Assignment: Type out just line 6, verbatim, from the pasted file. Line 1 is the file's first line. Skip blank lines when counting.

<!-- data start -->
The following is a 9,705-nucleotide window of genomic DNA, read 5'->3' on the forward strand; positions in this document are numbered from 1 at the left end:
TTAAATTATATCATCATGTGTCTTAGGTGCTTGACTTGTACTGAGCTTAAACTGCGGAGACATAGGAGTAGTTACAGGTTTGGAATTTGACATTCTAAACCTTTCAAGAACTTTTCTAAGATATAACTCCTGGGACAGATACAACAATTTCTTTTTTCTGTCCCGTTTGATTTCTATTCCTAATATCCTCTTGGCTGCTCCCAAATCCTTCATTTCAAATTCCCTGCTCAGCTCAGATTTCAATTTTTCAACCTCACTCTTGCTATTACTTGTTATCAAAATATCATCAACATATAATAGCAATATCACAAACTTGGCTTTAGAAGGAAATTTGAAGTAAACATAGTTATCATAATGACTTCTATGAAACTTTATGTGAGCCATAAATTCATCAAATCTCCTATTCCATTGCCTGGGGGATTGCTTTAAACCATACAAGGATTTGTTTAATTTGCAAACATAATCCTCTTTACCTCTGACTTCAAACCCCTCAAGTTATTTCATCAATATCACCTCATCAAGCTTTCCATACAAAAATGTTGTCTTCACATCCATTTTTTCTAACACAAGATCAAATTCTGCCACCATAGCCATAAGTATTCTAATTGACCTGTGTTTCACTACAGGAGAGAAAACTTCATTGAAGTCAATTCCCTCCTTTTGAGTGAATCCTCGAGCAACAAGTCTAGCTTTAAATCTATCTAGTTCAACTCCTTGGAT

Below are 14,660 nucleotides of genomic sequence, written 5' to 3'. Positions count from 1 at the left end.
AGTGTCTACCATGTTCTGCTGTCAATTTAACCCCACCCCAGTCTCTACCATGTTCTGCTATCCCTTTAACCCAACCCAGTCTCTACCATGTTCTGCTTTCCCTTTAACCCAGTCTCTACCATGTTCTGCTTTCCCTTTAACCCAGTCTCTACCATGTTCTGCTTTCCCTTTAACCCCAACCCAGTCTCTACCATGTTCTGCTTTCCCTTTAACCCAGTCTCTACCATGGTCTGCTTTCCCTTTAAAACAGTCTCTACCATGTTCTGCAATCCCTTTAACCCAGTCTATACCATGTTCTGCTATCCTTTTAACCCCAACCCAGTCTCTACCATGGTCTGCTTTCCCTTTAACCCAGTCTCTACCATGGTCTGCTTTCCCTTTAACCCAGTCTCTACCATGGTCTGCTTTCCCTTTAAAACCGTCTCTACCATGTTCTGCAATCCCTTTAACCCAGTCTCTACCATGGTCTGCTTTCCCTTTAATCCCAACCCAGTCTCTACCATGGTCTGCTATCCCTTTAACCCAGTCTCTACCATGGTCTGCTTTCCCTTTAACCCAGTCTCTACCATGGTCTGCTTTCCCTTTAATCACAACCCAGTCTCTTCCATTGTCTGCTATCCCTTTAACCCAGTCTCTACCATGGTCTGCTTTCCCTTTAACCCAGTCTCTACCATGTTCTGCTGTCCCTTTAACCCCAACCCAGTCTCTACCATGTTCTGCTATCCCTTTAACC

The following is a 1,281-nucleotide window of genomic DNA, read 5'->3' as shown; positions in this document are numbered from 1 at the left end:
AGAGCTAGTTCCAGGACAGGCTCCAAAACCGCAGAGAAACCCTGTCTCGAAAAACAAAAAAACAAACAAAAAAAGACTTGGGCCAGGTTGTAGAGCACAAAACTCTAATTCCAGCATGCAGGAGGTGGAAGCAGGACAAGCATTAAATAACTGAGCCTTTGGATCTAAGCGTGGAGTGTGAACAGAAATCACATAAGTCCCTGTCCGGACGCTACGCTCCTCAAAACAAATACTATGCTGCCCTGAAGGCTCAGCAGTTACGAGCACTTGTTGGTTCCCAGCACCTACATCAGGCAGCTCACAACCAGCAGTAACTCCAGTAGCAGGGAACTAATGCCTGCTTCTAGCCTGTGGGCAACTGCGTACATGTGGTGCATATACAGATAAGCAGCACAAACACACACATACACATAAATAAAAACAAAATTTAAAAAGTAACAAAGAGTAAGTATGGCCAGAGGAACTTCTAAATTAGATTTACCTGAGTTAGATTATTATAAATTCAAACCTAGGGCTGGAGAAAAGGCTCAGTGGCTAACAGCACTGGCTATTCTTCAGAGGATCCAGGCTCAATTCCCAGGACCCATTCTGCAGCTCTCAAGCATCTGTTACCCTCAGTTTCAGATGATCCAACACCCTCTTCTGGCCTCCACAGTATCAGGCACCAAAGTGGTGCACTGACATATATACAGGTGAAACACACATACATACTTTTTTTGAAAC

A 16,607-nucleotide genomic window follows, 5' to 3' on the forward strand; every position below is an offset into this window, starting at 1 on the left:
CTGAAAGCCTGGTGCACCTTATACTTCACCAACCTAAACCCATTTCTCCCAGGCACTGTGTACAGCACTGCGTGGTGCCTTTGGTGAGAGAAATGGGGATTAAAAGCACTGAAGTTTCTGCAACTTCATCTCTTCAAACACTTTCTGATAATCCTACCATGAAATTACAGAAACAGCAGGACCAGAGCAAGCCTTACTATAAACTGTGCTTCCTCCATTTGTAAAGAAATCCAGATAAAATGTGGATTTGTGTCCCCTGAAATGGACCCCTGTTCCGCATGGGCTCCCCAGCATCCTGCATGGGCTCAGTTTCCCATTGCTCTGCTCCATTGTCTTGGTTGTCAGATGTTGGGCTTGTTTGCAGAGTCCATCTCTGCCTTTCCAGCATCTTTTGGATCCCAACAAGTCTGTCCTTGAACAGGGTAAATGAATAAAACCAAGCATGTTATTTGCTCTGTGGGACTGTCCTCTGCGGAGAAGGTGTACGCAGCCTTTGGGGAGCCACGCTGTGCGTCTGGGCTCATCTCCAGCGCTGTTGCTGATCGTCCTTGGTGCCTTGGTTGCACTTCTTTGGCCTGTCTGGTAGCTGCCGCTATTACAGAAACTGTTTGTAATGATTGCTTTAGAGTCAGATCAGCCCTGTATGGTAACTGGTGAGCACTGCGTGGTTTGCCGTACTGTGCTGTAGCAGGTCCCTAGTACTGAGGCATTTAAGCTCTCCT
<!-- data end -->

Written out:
AGAGCTAGTTCCAGGACAGGCTCCAAAACCGCAGAGAAACCCTGTCTCGAAAAACAAAAAAACAAACAAAAAAAGACTTGGGCCAGGTTGTAGAGCACAAAACTCTAATTCCAGCATGCAGGAGGTGGAAGCAGGACAAGCATTAAATAACTGAGCCTTTGGATCTAAGCGTGGAGTGTGAACAGAAATCACATAAGTCCCTGTCCGGACGCTACGCTCCTCAAAACAAATACTATGCTGCCCTGAAGGCTCAGCAGTTACGAGCACTTGTTGGTTCCCAGCACCTACATCAGGCAGCTCACAACCAGCAGTAACTCCAGTAGCAGGGAACTAATGCCTGCTTCTAGCCTGTGGGCAACTGCGTACATGTGGTGCATATACAGATAAGCAGCACAAACACACACATACACATAAATAAAAACAAAATTTAAAAAGTAACAAAGAGTAAGTATGGCCAGAGGAACTTCTAAATTAGATTTACCTGAGTTAGATTATTATAAATTCAAACCTAGGGCTGGAGAAAAGGCTCAGTGGCTAACAGCACTGGCTATTCTTCAGAGGATCCAGGCTCAATTCCCAGGACCCATTCTGCAGCTCTCAAGCATCTGTTACCCTCAGTTTCAGATGATCCAACACCCTCTTCTGGCCTCCACAGTATCAGGCACCAAAGTGGTGCACTGACATATATACAGGTGAAACACACATACATACTTTTTTTGAAAC